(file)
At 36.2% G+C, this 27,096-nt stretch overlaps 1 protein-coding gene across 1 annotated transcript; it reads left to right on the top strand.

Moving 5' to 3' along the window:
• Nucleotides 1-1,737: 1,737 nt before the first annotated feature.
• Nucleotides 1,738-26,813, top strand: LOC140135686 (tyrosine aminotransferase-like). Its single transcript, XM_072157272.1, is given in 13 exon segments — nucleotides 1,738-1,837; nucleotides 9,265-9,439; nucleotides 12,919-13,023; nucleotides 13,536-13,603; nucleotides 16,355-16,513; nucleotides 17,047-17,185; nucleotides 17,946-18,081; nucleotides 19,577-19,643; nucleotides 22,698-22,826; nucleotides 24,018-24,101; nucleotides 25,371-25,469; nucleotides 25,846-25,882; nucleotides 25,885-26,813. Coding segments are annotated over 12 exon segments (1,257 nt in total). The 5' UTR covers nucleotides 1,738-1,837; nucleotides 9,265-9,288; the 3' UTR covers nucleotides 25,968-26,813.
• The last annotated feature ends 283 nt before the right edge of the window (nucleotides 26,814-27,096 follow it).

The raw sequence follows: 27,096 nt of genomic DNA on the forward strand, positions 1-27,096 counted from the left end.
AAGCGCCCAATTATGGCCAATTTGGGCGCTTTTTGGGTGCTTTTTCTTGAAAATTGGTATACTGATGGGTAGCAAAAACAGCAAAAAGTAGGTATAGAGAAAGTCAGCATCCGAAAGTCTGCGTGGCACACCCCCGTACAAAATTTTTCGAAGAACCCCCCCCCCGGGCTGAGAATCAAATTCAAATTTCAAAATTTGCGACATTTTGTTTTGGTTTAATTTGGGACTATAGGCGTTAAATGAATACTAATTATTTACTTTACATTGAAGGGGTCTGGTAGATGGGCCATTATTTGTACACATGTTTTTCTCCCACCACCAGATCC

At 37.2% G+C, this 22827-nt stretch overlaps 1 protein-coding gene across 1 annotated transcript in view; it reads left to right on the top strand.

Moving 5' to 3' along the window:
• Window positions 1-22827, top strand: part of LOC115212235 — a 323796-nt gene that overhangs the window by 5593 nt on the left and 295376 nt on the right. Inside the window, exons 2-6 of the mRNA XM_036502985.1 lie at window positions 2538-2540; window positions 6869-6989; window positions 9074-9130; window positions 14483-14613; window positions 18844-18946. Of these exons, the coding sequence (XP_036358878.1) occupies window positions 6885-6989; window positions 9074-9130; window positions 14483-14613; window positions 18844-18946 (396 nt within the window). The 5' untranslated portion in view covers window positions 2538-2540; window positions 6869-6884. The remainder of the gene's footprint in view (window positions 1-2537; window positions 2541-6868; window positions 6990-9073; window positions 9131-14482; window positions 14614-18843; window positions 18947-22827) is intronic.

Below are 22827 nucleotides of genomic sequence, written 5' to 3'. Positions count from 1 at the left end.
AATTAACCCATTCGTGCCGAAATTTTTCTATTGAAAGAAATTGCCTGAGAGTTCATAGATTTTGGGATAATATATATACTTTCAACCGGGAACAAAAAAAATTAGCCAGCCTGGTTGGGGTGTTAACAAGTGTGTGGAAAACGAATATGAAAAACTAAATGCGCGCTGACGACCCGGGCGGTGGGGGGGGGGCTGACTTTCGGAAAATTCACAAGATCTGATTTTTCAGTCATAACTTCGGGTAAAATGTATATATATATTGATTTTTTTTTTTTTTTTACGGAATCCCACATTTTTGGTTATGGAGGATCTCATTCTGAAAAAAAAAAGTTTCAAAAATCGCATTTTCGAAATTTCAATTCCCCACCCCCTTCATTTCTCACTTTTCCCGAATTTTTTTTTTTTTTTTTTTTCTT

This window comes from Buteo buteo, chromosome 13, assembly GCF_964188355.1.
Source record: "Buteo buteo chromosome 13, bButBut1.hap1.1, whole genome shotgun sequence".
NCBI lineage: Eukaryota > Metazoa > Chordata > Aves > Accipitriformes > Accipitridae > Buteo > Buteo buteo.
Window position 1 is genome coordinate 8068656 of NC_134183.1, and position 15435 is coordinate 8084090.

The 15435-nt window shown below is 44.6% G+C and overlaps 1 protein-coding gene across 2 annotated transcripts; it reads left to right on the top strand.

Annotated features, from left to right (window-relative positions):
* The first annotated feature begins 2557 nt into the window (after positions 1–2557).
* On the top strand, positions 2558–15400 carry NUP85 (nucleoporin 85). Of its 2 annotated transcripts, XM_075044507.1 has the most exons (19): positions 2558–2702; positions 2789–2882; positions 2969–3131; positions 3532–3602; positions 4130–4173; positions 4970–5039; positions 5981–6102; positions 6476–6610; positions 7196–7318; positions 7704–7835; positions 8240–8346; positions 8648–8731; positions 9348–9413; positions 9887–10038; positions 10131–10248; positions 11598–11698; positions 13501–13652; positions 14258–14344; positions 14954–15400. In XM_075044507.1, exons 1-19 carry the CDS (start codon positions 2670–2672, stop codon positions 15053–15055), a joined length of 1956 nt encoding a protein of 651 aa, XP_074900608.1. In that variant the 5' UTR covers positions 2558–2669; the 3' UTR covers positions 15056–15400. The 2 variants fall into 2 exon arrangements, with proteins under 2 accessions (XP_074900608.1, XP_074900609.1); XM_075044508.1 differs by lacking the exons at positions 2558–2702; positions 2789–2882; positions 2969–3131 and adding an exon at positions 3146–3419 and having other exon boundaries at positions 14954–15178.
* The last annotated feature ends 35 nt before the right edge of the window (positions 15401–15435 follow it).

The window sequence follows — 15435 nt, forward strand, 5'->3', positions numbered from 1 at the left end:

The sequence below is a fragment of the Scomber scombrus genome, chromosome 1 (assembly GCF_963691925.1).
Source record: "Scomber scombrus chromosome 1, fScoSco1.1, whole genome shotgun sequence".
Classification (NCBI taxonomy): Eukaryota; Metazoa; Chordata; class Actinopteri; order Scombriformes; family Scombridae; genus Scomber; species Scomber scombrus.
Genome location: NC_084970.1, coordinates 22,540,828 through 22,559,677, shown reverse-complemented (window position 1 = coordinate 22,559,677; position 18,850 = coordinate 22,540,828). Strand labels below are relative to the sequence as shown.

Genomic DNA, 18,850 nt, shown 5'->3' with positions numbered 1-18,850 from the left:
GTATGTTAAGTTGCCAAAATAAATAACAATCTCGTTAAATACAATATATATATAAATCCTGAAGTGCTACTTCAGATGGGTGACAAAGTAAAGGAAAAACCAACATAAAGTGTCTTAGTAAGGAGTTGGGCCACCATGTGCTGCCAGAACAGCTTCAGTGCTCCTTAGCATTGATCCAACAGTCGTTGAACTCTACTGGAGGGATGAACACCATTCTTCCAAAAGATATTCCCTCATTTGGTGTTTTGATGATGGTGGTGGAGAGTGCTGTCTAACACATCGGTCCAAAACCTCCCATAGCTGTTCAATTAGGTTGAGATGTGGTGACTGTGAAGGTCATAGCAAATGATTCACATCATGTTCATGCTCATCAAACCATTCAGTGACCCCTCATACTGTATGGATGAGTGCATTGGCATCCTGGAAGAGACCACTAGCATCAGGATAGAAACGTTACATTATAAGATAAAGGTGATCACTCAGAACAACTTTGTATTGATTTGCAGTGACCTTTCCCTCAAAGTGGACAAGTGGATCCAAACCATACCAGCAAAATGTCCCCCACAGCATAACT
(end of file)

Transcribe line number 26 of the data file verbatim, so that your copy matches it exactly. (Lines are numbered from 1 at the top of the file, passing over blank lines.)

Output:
Genome location: NC_084970.1, coordinates 22,540,828 through 22,559,677, shown reverse-complemented (window position 1 = coordinate 22,559,677; position 18,850 = coordinate 22,540,828). Strand labels below are relative to the sequence as shown.